The flow chart in Fig. 5 shows the application of this classifier to a single-soliton dataset; as a result the no excitation class is empty. We found that of the initial 3197 images about 1/3 failed a cut and were rejected as kink soliton candidates.

This classification was also used in the preparation of Ref. Fritsch21-DSD in which we present a refined soliton dataset, which includes improved single kink soliton labels. The cuts above are fairly aggressive to avoid false positives in the kink soliton classification. This implies possible misclassification in the other categories in order to ensure a high quality kink soliton dataset.

iii.3 Quality estimator

We initialized our quality estimator on the subset of the single excitation class identified as kink soliton using the PIE classifier. Figure 6(a) shows the power-transformed distribution of Mexican hat fit coefficients , with non-transformed coordinates marked on the top axis for reference. As would be expected, the data from the initialization dataset (orange) are nearly-normally distributed; interestingly, the remaining elements of the single excitation class (partial solitons, canted excitations, and solitonic vortices, as labeled by the PIE filter) follow very similar distributions (green). By contrast, the coefficients from every local minimum 444We require that the local minima be at least 7 pixels wide, i.e., a minimum at pixel must obey for . in the initialization set except solitonic excitations (blue curve) obey a qualitatively different distribution. These distributions demonstrate the ability of the quality estimator to discriminate between solitonic excitations and other features in the data, reinforcing the importance of the PIE filter for fine-grained classification.

Figure 7: Performance of quality estimate on other excitation classes. In all cases we use the same color scheme: purple plots data from all excitations identified as kink solitons by the PIE classifier and blue plots data from the set of local minima not identified as solitonic by the OD. (a) Power transformed fit coefficient distributions, with untransformed variables labeled on the top axis. (b) Distribution of quality estimate. (c) Representative images with (i-iii) OD+PIE identified one kink soliton (orange arrows) and one top partial soliton (green arrows), with the quality estimates of kink solitons equal ; and (iv) the OD+PIE found three kink solitons.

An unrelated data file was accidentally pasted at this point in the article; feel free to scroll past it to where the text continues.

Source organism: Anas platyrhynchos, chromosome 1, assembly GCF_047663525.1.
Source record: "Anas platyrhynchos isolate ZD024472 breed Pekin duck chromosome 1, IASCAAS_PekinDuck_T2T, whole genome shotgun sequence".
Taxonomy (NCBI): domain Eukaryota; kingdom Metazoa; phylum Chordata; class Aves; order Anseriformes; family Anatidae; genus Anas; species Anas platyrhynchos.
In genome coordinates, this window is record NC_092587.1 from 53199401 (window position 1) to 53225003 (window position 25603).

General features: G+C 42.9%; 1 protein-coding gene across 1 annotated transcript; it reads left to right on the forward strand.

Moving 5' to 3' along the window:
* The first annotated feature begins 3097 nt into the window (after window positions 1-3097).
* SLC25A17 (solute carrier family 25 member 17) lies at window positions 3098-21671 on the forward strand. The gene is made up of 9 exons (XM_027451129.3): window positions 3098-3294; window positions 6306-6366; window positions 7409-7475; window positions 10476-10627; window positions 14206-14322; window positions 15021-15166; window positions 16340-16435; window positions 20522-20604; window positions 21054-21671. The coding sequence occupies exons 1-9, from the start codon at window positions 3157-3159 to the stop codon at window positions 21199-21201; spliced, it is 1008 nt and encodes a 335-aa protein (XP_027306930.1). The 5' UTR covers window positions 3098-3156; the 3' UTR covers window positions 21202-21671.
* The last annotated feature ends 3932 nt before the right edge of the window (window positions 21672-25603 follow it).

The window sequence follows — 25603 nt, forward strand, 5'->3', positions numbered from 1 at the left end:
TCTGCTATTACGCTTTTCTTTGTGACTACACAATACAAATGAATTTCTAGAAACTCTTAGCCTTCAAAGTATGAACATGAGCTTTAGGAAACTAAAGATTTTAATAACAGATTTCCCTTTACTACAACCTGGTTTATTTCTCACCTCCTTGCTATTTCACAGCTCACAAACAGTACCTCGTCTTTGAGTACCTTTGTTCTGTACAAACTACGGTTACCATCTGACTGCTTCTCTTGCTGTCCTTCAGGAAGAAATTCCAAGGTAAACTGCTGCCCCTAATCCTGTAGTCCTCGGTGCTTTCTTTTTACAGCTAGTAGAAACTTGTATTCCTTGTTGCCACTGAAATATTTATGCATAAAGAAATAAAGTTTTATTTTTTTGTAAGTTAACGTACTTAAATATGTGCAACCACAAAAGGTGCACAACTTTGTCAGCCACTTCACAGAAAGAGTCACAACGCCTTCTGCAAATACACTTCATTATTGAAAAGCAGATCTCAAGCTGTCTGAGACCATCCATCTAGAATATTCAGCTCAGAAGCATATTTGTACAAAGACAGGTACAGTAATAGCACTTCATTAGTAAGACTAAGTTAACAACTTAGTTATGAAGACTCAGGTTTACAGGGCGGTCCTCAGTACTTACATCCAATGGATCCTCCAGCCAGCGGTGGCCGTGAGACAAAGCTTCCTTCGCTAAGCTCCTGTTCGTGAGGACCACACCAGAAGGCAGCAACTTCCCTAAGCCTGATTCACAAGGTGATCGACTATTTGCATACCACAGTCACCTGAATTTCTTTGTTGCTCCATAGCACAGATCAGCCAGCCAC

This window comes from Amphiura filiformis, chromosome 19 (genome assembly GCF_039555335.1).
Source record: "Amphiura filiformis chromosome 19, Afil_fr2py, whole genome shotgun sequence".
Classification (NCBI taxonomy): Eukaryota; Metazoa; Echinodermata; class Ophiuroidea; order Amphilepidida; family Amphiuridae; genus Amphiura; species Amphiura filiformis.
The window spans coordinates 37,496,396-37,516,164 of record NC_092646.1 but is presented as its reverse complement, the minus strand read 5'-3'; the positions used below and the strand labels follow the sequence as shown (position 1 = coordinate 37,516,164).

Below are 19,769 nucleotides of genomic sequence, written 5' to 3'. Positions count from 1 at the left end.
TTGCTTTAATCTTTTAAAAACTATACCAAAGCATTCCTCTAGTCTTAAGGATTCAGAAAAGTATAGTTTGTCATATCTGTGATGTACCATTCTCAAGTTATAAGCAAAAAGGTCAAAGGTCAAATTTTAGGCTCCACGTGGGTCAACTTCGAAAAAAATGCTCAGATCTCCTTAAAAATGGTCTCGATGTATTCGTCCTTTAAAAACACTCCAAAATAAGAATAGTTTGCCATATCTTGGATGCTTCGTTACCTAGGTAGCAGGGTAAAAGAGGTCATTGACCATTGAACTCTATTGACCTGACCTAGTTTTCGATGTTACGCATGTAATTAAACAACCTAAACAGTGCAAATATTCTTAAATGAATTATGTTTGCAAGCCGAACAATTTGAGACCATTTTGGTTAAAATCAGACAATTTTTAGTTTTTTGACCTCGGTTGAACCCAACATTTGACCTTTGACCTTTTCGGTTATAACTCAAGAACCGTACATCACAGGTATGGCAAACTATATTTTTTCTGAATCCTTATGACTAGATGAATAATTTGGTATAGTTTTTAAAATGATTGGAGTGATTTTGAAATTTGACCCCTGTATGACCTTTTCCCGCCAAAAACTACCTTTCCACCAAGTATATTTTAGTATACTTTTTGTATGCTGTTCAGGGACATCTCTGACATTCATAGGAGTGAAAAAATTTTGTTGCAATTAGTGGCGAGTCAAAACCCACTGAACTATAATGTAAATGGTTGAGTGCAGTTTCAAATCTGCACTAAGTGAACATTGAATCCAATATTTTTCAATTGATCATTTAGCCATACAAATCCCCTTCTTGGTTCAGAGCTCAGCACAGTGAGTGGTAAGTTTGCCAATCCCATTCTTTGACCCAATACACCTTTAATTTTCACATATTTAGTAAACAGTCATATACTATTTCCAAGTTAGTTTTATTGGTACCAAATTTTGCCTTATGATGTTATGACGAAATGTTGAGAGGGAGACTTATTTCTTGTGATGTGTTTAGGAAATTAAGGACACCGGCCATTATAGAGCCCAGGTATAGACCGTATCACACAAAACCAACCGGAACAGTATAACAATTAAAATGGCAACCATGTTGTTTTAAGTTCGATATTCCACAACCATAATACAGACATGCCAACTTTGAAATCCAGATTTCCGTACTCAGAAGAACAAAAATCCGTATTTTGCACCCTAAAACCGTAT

Using this initialization, we compare quality estimates obtained from the single excitation class in Fig. 6(b). The orange data show for kink solitons, and as intended the majority of this data is associated with larger values of

. The green data for the remaining solitonic excitations are nearly uniformly distributed, and the non-soliton minima (blue) are highly concentrated at small

. We note that the small peak in kink soliton distribution near-zero contains a negligible fraction of the kink soliton dataset (about ). However, this peak is more pronounced for the remaining excitations, which is not surprising because the power transform was initialized using kink soliton data.

We quantify the performance of the quality estimator in terms of the F1 scores plotted in Fig. 6(c), for kink solitons (orange) and all other solitonic excitations (green). The F1 score for kink solitons is maximized with a threshold of just (stars), however, in practice we minimized false positives and assign a feature to be solitonic when (circles). This choice gives only small change in the F1 score, however, it gives a marked increase in precision with only a small reduction in recall, as shown in the inset. The performance of the quality estimate on the other solitonic excitations, while far better than random, is subpar; this reemphasizes the importance of the PIE classifier in our framework.

iii.4 Application to other excitation class

Here we apply our SolDet framework to the other excitations class. This class includes images such as in Fig. 2(c) with multiple solitonic excitations, as well as confusing structures that made human labeling difficult. As such, this is an ideal test dataset since it defeated previous labeling attempts.